Draft Minutes from RIPE 43
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Draft LIR-WG Minutes RIPE 43
Wednesday, 11 September 2002
09:00 - 12:30
Chair: Hans Petter Holen
Co-chair: Denesh Bhabuta
Minutes: Andrea Cima
James Aldridge has magically disappeared from the co-chair position, as he
is now working at the RIPE NCC. Hans-Peter stated that at the next meeting an
election for the second co-chair can be organised.
B. Agenda bashing
C. RIPE 42 Minutes and Actions
No comments to the RIPE 42 minutes. They have been approved.
D. Report from the RIPE NCC Registration Services - Presentation by leo vegoda
Wilfred Woeber (WW):
Very good presentation
- I propose to add mailbox statistics to the statistics on
response time web page, as a preparatory step for the IPv4 address space
- The old data on the web support statements is gone. I guess because that
data used to be bogus, it did not properly reflect the reality. In order
for the community to be convinced of the improvements, we need to see a
broader timeframe to show a structural change.
Leo Vegoda (LV):
We will sort this out. The reason we don't have it yet is because we started
with AS numbers on the 21st of August in order to test and to help the IPv4
transfer go smoothly.
LIR-help mailbox has a longer response time, but it was set-up to get
quick answer and to relieve the more official channels like the Hostmaster
wait queue. It will loose it's purpose if the response time is two
to three times longer than in the Hostmaster wait queue, and people will
stop using it and go back to the Hostmaster mailbox.
Putting higher priority on resource requests is what we decided after the
introduction of the lir-help mailbox.
We have tried to make sure that people get Internet resources as quickly as
possible as this affects the way they run their business.
For LIRs that have a /35 IPv6 allocation there is no documentation that
explains how the extension to a /32 needs to be done. Also there is no
information about how to get the reverse delegation for the whole /32.
We will publish an explanation on our website.
In order to get the expansion from a /35 to a /32 allocation you need to
send a regular e-mail to the Hostmasters asking them to expand your
allocation. In order to get reverse delegation you need to delete the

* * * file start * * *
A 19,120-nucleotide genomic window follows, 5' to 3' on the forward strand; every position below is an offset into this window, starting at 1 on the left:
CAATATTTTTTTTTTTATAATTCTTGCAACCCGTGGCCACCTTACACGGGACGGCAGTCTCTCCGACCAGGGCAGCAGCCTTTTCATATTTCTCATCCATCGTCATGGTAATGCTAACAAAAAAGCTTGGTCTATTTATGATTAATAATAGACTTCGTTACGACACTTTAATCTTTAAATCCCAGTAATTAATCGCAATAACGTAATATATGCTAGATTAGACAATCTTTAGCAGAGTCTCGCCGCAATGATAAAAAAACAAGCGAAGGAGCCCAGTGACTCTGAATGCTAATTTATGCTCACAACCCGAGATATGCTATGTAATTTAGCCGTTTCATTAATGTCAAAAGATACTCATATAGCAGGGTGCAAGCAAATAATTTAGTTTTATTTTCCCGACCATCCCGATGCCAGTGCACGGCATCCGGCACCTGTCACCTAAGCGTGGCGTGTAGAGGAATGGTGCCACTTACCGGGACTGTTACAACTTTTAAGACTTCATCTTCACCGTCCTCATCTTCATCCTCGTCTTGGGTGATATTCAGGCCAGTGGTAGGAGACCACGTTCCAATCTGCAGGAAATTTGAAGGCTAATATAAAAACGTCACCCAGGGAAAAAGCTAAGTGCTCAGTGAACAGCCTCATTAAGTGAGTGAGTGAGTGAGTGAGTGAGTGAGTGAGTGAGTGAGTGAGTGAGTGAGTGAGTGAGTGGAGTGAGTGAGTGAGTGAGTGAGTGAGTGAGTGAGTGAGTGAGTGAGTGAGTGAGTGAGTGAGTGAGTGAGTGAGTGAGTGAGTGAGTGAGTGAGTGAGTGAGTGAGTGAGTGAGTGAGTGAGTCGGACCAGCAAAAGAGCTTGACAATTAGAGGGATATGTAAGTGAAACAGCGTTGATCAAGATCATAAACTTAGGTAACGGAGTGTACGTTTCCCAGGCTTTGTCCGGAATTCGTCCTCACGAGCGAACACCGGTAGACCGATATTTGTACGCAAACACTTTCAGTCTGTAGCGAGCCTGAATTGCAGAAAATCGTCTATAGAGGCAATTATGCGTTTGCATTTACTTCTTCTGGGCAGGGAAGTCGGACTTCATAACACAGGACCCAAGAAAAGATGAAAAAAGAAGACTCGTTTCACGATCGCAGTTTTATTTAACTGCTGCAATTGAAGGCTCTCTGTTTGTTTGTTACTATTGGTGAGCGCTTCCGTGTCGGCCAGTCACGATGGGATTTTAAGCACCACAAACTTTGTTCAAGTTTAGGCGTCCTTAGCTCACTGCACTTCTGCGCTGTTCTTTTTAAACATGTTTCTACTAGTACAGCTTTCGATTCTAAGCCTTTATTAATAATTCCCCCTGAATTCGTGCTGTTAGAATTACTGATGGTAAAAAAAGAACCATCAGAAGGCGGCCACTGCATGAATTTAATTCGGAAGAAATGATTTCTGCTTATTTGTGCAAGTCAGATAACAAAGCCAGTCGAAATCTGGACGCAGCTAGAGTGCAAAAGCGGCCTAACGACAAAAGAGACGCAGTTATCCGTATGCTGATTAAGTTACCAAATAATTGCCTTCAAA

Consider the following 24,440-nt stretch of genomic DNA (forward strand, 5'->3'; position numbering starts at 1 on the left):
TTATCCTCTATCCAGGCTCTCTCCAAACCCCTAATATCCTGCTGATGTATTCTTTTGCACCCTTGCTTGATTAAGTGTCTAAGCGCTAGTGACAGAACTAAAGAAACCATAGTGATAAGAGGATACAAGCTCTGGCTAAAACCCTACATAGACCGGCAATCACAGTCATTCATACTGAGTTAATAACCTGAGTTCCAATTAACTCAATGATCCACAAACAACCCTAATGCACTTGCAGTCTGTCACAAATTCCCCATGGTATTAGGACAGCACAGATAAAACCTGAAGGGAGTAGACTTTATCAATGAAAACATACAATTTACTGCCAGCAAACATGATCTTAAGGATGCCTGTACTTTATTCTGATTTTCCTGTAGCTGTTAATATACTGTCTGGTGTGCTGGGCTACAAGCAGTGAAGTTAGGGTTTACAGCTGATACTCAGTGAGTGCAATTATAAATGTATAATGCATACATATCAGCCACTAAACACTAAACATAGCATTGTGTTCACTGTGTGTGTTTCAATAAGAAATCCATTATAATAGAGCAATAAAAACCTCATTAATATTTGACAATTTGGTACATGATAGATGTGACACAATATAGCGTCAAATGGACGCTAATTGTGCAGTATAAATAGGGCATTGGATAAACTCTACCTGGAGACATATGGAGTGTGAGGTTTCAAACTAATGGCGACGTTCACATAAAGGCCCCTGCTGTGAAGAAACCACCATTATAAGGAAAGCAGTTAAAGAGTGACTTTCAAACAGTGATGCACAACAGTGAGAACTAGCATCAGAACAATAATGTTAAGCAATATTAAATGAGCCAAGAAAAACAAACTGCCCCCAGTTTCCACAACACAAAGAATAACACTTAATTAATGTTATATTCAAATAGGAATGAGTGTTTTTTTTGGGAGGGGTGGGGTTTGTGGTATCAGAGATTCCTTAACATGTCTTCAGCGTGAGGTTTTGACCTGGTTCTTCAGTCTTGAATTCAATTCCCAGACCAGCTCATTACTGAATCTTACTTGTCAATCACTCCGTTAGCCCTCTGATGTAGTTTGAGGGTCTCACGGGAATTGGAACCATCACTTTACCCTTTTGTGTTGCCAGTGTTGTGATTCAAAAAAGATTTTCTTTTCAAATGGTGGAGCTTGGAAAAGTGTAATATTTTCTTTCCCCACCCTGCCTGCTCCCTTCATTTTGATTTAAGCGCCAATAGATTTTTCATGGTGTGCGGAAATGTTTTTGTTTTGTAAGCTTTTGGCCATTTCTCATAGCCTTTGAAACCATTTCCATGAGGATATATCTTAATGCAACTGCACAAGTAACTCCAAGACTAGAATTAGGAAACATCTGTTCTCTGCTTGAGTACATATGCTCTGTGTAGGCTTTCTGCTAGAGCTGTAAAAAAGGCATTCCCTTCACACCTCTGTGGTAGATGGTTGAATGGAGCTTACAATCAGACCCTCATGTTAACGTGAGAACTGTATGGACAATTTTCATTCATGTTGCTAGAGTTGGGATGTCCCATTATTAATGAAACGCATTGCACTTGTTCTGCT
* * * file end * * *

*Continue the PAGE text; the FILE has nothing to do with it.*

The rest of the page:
reverse delegations for the two /36 and request it for the whole /32.
How does the reverse delegation technically work?
On the statistics web pages where you correlate the allocation to the LIR,
the /35 plus the extension blocks are listed separately and also registered
as separate blocks. How does Marvin check the reverse delegation for the
/32 if we end up with 4 separate inet6num blocks?
The /35 should not be registered in the database anymore, only the /32 should.
Occasionally someone maybe forgot to delete the /35 and that is wrong. I will
point you to the person that wrote the script, so that you can discuss more
technical details with her.
Congratulations to the RIPE NCC and we hope for a good continuation.
E. Report from the Address Council - Presentation
F. RFC2050 Revision Process
This agenda point was part of the Report from the Address Council presentation.
G. IPv6 Assignment and Allocation Policy
G.1. 6bone transition - Presentation by Axel Pawlik
Gert Doering (GD):
- You said that the registry data needs to be moved to the appropriate
RIR. This means that the database people will have to put referrals back
and forth in order to make sure that the data can be found in each
- The 6bone community is very sensitive regarding fees. As they use no
other services than the database access and reverse delegation, the fee
should be lower than the regular service. What about the fees for the 2nd
and 3rd year?
- It is important to get ip6.arpa delegated for the 6bone networks quickly
to LIRs and non LIRs, because reverse DNS data is in two different trees,
depending on what kind of network you are looking for you have to query
all the records getting back different data. In order to drop ip6.int
quickly we have to move everything to ip6.arpa without political struggle.
RFC says that only registries can do ip6.arpa, but 6bone is not a
Axel Pawlik (AP):
Fees are an issue; we have no conclusion on that. We have to work on it,
find a solution. We want to do the reverse delegation as quickly as possible.
This is one of the major driving forces of this whole agreement, to get this
Can I as an end-user who can not afford the RIR fee, get this service from
We need to discuss this but it is a possibility.
Reverse delegation for ip6.arpa has to start some time soon.
- I am unable to find a definition of what 6bone is. The proposal by Bob